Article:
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Am I Better Off Doing Some Work for Free or Discounting My Rates?

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About a year ago from Steve Slisar's Twitter via Mailchimp

working for free
Working for free is often better than discounting your fees.

We’ve spoken about working for free before. In one post about setting prices we discussed why you should outline the free work that you do as ‘added value’, but if that’s still not working, maybe you should consider working for free.

This may sound counterintuitive, since you’re trying to get paying customers and now we’re telling you to give your services away for free, but stay with us.

Wetting People’s Appetites with a Free Work Sample

We mentioned in another post that many companies start out by offering their services for free and then gradually introduce fees once they’re established. As a new business trying to get those first few customers, this is a great way to offer people a taste of your work.

Snack food companies have been doing this for years: they’ll give you a free sample of their new banana flavoured chips, you’ll fall in love with them and buy them next time you’re at the supermarket.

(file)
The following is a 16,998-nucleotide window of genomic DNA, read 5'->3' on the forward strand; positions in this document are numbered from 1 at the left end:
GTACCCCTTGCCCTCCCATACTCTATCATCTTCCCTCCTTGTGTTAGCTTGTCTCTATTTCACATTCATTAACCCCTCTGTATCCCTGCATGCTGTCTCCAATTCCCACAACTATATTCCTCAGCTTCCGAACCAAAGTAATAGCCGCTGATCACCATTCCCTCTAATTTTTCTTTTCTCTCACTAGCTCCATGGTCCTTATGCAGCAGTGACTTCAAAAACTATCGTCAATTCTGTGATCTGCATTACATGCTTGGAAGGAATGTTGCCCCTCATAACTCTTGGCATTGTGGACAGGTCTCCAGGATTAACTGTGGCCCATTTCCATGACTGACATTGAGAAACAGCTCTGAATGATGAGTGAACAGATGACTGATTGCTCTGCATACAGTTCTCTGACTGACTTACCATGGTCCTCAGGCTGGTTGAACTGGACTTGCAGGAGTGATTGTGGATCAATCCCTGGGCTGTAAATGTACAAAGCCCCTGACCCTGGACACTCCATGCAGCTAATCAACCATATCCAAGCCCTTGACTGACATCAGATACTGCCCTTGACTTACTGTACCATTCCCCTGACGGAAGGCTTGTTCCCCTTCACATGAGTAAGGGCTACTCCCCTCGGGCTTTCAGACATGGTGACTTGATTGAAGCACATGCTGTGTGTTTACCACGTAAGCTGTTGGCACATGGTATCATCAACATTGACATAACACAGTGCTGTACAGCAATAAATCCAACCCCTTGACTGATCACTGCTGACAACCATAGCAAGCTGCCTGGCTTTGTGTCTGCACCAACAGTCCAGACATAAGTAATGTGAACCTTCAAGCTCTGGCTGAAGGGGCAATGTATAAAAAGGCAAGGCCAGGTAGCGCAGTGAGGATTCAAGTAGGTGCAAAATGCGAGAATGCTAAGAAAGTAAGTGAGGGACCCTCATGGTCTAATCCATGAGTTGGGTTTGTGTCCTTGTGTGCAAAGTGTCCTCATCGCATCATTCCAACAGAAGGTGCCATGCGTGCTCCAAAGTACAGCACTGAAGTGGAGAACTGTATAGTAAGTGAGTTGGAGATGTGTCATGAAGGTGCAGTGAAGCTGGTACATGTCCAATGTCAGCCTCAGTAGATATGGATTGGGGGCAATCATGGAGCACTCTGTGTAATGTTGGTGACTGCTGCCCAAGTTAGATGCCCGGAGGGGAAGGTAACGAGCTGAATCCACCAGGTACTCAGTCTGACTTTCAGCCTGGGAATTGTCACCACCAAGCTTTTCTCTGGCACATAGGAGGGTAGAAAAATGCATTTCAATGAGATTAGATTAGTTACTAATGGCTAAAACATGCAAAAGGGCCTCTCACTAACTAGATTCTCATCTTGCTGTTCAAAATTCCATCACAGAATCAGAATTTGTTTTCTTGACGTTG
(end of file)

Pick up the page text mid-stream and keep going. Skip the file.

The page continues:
Perhaps you’ll tell your friends about it – after all, they’re banana-flavoured chips! This simple act of giving something away for free just achieved what could take multiple newspaper or TV ads to achieve; what could even take years of working for people to achieve.

Why Working for Free is Better than Discounted Rates

There is a clear benefit of working for free in the initial start-up phase of your business as opposed to charging discounted rates, and that is that you don’t have to work for free forever and few people would expect that.

By offering discounted rates, however, you enter into a grey area. At what point can you increase those rates, and by how much is acceptable? Even once you’ve decided that it’s fair and reasonable to increase your fees, it’s often a difficult discussion to have with your client.

But by offering your service for free at the outset, it leaves the ball in your court to raise the question of payment the next time they want to use your services.

Besides, if you do good work, and your fees are fair and reasonable, there’s no reason to think those customers won’t employ you again at your full rate. If they don’t want to, then they’re not the kind of customer you would want anyway, even if you secured them as a customer at a heavily discounted rate.


Working for free in the initial stages of your business, pays far more in the long run than offering discounted rates. If you’re struggling to get those first few customers, consider offering your services for free to give customers a taste of your work.

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